‘Unbelievable – it was the best goal in my life, I can’t forget it’
There have been few better moments in Sunderland’s recent history than that.
A star-studded Manchester City side, bankrolled by b i l l i o n s , we re s ta r t i n g to stamp their authority on the English game.
But on o ne crisp January evening, the unlikeliest of sources meant they came undone on Wearside.
As Ji Dong-Won rounded Joe Hart to tap home the winner, little did he know he was scoring his final Sunderland goal.
Yet despite his modest goal return, the South Korean remains a cult hero on Wearside.
So what happened, what went wrong, and what came next?
We re c e ntl y c aug ht up with the striker to reflect on his incident-packed spell on Wearside – and what the future may hold …
‘My dream came true’
It was 2011 when Ji arrived on Wearside, plucked from obscurity by then-manager Steve Bruce.
The young forward had delivered a modest return for club side Jeonnam Dragons, but it was his performance in the 2011 Asian Cup that caught the eye of the Black Cats.
A deal was struck in June and, come the first game of the season, Ji found himself on the bench for a trip to Liverpool.
“I r e m e m b e r my f i r s t game, in Anfield, and I can’t find the words,” recalls the striker.
“It was a big honour, and I just tried to enjoy the moment.
“It was my dream, and my dream came true.
“To play in England … I was so honoured to play there.
“But I was so young. I was just 20 years old and it was my first time experiencing playing in Europe.
“It was always going to be a hard time for me.”
It’s easy to forget that Ji was that young when he arr ive d o n th e ba n k s o f th e Wear. Both on and off the field, he found the adaptation period tricky.
Appearances were mainly restricted to appearances from the bench, while fitness issues – coupled with the departure of Bruce and arrival of Martin O’Neill – severely restricted his impact on the field.
There was also the highp ro f i l e re g i s t rat i o n i s s u e that meant the South Korean played five Premier League games despite not gaining the required international clearance – not the fault of the player, of course, but it was an incident that placed the striker under a level of scrutiny he had never felt before.
And that – coupled with the usual problems associated with settling into a new club – made it a difficult few months for the youngster.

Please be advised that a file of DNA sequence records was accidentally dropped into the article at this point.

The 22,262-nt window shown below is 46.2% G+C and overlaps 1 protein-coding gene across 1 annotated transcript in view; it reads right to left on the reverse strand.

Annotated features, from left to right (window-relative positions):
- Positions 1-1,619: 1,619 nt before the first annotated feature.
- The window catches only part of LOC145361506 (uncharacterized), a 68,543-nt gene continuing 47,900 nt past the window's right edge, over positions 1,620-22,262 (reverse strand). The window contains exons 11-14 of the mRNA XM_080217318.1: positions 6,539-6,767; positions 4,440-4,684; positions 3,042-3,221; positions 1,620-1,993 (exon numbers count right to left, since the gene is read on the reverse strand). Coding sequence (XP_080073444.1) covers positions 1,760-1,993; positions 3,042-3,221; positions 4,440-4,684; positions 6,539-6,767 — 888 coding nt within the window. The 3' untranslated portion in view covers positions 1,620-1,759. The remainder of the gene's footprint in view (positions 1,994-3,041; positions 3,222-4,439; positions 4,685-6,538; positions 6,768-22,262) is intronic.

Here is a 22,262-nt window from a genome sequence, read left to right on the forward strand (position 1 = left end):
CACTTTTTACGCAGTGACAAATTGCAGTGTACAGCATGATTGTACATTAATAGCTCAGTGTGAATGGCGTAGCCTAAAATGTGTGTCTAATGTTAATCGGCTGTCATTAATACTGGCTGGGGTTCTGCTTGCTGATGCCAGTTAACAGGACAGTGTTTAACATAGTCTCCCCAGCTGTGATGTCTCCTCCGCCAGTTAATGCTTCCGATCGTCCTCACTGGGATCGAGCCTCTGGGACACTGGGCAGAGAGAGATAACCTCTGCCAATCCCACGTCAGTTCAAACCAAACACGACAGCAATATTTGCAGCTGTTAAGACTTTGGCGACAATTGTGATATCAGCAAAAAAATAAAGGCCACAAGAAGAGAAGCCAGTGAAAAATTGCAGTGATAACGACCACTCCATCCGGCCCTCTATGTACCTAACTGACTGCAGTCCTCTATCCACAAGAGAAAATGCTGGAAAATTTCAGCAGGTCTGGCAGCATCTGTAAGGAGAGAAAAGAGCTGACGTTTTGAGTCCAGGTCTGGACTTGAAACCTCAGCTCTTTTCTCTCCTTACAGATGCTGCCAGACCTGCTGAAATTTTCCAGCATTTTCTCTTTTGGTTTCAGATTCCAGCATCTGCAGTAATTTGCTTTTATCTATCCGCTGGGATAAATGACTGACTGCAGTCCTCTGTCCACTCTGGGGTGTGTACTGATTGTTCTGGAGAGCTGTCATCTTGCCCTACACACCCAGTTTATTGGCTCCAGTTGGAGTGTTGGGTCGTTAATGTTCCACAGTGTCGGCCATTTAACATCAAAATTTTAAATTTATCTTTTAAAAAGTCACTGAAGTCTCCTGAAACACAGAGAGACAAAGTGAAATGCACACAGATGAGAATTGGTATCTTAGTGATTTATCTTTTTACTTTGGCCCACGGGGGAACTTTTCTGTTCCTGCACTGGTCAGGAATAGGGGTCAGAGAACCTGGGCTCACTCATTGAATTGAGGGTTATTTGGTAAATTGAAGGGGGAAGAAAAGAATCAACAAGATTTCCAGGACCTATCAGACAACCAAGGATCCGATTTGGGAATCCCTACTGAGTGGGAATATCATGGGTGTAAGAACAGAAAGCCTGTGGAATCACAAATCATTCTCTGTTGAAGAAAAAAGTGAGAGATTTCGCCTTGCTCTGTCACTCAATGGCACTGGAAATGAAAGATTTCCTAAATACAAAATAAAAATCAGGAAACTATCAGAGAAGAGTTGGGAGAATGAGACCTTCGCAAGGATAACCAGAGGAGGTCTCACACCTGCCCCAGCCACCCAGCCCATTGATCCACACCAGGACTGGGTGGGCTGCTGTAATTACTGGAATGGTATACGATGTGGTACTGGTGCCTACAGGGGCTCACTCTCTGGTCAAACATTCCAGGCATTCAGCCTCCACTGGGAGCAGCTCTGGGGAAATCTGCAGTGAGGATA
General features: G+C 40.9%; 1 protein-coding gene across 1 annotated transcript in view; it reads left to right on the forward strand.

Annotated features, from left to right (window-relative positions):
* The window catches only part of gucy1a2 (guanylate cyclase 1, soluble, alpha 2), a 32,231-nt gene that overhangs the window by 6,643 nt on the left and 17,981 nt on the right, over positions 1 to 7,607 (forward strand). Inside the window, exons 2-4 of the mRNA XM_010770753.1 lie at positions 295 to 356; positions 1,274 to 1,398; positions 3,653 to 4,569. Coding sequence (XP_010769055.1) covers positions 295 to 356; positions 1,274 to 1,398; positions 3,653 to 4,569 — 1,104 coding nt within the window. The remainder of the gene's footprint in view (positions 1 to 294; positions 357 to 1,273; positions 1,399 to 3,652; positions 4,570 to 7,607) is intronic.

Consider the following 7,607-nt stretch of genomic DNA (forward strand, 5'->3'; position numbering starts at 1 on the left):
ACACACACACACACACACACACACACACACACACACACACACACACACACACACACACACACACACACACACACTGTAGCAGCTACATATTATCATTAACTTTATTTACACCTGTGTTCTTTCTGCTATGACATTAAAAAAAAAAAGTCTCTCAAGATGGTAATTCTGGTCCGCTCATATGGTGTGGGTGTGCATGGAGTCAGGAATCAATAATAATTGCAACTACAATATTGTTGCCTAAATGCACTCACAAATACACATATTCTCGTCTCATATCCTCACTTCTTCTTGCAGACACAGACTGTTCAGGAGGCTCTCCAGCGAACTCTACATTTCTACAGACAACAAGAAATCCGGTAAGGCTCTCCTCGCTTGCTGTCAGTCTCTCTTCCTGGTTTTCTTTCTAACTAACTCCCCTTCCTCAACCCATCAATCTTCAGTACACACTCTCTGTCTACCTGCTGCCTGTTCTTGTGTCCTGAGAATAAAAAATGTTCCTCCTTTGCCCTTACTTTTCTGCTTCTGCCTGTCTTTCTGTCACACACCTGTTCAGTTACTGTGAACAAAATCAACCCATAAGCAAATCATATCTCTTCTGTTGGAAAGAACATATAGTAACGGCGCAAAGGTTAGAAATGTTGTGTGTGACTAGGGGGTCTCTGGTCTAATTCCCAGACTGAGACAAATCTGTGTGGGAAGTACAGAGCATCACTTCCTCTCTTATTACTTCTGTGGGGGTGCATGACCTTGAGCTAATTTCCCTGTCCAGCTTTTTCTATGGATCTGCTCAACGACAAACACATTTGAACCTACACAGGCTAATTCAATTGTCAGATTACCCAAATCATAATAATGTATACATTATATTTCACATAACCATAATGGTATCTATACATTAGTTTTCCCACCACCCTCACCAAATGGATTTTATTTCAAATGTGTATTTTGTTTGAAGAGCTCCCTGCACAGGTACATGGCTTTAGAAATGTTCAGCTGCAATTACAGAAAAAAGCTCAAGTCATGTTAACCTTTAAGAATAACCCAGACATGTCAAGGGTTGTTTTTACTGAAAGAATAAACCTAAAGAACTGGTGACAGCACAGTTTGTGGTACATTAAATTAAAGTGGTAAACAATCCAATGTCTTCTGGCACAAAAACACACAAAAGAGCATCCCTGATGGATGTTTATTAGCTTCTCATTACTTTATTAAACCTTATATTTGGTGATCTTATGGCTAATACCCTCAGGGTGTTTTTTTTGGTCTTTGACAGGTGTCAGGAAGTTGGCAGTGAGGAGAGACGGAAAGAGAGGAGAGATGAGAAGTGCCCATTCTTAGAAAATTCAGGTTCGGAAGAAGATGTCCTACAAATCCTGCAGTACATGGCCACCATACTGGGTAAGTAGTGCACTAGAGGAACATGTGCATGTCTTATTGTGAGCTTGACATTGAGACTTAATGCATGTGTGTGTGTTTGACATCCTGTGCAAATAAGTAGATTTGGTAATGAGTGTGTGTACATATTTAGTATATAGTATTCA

“It was quite a shock – the culture, the weather and the Premier League,” recalls Ji.
“The city, the fans and the facilities, they were absolutely at the top.
“But for me, it was a shock.” Yet amid all the struggles of his first few months on Wearside, there was one moment. That one moment.
‘He’s round the ‘keeper – and he’s done it!’
Ji’s defining moment in a Sunderland shirt, immortalised in that now iconic Martin Tyler commentary.
In a breath-taking end to a pulsating second half, where the Black Cats had shown energy and grit to keep bigspending Manchester City at bay, the South Korean struck at the death. Over 40,000 fans danced in jubilation as he basked in their adoration. “Unbelievable,” says Ji. “Sometimes I watch that game, again and again, and how can I even describe it?
“It was the best goal in my life. I cannot forget it.”
It felt like it was the start of something for club and player, but it was not to be. Ji once again found himself down the pecking order and out of favour as managers came and went.
Two loan spells to FC Augsburg in Germany followed before an unlikely source handed him a glimmer of
“Paolo Di Canio? Yes,” he laughs. “Actually, he was a good manager for me because he gave me the confidence and told me how to play.
“But h e h ad a p rob l e m with the players, which was the main thing. It was unlucky.”
Di Canio placed faith in the striker but, as is so often the case, a change in manager meant a change in circumstance. The arrival of Gus Poyet plunged Ji out of the first-team picture, and into a tricky spell in his career. Time in the wilderness Ji left Sunderland in 2014 following the expiration of his three-year contract, and earned what looked to be an attractive move to Borussia Dortmund.
The German giants handed the South Korean a fouryea r c o ntrac t , but h e wa s mainly limited to appearances with Dortmund’s second string – and it was at Signal Iduna Park where his injuries problems first began to seriously rear their head.
A persistent, niggling knee injury thwarted Ji’s progress at D o r t m u n d . S o t o o d i d it affect his momentum at Augsburg, whom he joined o n a p e r m a n e nt d ea l j u s t five months after arriving at Dortmund. Across a four-year spell with Augsburg, the forward mustered just ten goals in 96 appearances.
There were high points – including a brace in a 2-1 win against former employers Dortmund – but the knee problems kept on coming.
“It was very difficult for me,” admits Ji.
“I h ad a c oup l e o f d ays training, then a couple of days out. I’d have to just sit in the stadium and see the guys and I couldn’t play.
“It was horrible for me, but this is life and I have to win this moment.”